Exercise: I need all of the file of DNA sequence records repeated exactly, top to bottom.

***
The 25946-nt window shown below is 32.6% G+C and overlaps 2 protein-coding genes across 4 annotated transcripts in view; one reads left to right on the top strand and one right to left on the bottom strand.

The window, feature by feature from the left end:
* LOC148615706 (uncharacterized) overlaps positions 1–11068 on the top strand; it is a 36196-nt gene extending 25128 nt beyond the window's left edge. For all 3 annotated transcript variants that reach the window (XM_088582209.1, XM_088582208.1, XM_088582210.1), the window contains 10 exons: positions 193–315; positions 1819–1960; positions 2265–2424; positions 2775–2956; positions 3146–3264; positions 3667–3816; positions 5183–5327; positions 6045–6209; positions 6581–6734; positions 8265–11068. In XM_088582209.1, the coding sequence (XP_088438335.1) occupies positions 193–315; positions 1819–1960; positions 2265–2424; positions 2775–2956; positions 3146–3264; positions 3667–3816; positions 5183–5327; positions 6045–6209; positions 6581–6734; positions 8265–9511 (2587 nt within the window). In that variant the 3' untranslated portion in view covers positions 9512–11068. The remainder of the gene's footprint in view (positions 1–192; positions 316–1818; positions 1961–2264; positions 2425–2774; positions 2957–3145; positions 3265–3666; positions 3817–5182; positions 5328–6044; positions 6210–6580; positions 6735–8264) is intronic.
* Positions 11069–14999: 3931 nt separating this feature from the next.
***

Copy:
The 25946-nt window shown below is 32.6% G+C and overlaps 2 protein-coding genes across 4 annotated transcripts in view; one reads left to right on the top strand and one right to left on the bottom strand.

The window, feature by feature from the left end:
* LOC148615706 (uncharacterized) overlaps positions 1–11068 on the top strand; it is a 36196-nt gene extending 25128 nt beyond the window's left edge. For all 3 annotated transcript variants that reach the window (XM_088582209.1, XM_088582208.1, XM_088582210.1), the window contains 10 exons: positions 193–315; positions 1819–1960; positions 2265–2424; positions 2775–2956; positions 3146–3264; positions 3667–3816; positions 5183–5327; positions 6045–6209; positions 6581–6734; positions 8265–11068. In XM_088582209.1, the coding sequence (XP_088438335.1) occupies positions 193–315; positions 1819–1960; positions 2265–2424; positions 2775–2956; positions 3146–3264; positions 3667–3816; positions 5183–5327; positions 6045–6209; positions 6581–6734; positions 8265–9511 (2587 nt within the window). In that variant the 3' untranslated portion in view covers positions 9512–11068. The remainder of the gene's footprint in view (positions 1–192; positions 316–1818; positions 1961–2264; positions 2425–2774; positions 2957–3145; positions 3265–3666; positions 3817–5182; positions 5328–6044; positions 6210–6580; positions 6735–8264) is intronic.
* Positions 11069–14999: 3931 nt separating this feature from the next.